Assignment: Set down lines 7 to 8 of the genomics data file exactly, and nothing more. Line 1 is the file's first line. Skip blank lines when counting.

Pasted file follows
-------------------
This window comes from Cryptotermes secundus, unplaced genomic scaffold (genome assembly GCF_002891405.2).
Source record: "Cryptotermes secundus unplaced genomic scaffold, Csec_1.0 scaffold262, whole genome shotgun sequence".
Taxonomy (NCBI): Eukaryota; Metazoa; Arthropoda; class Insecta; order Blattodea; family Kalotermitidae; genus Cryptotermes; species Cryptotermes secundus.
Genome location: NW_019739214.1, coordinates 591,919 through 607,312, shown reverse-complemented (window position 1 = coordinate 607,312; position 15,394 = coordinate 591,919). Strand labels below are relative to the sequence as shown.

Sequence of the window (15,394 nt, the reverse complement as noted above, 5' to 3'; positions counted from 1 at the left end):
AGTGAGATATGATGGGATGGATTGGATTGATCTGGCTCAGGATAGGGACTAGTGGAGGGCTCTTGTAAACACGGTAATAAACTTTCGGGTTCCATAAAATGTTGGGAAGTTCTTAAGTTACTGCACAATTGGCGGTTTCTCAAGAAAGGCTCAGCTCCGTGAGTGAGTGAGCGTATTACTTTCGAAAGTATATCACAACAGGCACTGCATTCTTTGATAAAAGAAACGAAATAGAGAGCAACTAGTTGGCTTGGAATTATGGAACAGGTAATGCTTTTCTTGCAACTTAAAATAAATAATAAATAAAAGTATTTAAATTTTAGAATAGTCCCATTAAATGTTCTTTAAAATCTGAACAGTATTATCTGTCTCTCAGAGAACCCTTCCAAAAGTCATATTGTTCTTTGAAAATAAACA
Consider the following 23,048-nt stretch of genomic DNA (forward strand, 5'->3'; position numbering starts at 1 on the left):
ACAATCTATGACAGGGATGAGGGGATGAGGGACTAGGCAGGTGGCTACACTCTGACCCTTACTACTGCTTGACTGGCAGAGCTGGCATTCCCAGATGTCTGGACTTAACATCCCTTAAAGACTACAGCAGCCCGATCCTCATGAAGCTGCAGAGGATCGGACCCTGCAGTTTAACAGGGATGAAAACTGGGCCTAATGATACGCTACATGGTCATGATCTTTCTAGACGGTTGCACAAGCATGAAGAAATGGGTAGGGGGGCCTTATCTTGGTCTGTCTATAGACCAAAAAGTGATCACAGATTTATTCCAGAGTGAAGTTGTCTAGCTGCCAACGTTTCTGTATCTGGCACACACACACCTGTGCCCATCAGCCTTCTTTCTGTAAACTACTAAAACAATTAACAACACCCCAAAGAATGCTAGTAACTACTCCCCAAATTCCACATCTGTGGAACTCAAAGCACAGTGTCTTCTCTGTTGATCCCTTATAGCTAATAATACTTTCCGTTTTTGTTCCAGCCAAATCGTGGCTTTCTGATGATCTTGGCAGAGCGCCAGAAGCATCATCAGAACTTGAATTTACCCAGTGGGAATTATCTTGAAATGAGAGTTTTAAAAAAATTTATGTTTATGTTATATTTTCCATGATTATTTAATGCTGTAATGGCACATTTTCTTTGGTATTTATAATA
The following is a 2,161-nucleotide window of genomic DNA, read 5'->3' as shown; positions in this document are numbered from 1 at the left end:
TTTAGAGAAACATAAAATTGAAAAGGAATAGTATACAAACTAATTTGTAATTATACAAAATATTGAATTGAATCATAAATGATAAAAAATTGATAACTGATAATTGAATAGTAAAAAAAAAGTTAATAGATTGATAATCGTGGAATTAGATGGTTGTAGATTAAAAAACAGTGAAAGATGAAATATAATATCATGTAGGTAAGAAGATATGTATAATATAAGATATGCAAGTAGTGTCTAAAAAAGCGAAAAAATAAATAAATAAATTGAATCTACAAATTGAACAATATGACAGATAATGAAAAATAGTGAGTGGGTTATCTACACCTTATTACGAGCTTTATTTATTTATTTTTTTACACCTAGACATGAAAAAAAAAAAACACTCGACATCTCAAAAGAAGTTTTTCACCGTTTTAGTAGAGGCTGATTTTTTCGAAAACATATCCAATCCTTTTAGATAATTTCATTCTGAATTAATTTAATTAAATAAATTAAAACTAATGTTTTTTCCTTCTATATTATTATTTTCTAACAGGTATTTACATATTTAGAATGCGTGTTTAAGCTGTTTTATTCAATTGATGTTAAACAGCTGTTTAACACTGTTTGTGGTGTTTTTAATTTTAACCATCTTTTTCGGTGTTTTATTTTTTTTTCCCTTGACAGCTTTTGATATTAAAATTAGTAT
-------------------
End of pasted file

Consider the following 23,048-nt stretch of genomic DNA (forward strand, 5'->3'; position numbering starts at 1 on the left):
ACAATCTATGACAGGGATGAGGGGATGAGGGACTAGGCAGGTGGCTACACTCTGACCCTTACTACTGCTTGACTGGCAGAGCTGGCATTCCCAGATGTCTGGACTTAACATCCCTTAAAGACTACAGCAGCCCGATCCTCATGAAGCTGCAGAGGATCGGACCCTGCAGTTTAACAGGGATGAAAACTGGGCCTAATGATACGCTACATGGTCATGATCTTTCTAGACGGTTGCACAAGCATGAAGAAATGGGTAGGGGGGCCTTATCTTGGTCTGTCTATAGACCAAAAAGTGATCACAGATTTATTCCAGAGTGAAGTTGTCTAGCTGCCAACGTTTCTGTATCTGGCACACACACACCTGTGCCCATCAGCCTTCTTTCTGTAAACTACTAAAACAATTAACAACACCCCAAAGAATGCTAGTAACTACTCCCCAAATTCCACATCTGTGGAACTCAAAGCACAGTGTCTTCTCTGTTGATCCCTTATAGCTAATAATACTTTCCGTTTTTGTTCCAGCCAAATCGTGGCTTTCTGATGATCTTGGCAGAGCGCCAGAAGCATCATCAGAACTTGAATTTACCCAGTGGGAATTATCTTGAAATGAGAGTTTTAAAAAAATTTATGTTTATGTTATATTTTCCATGATTATTTAATGCTGTAATGGCACATTTTCTTTGGTATTTATAATA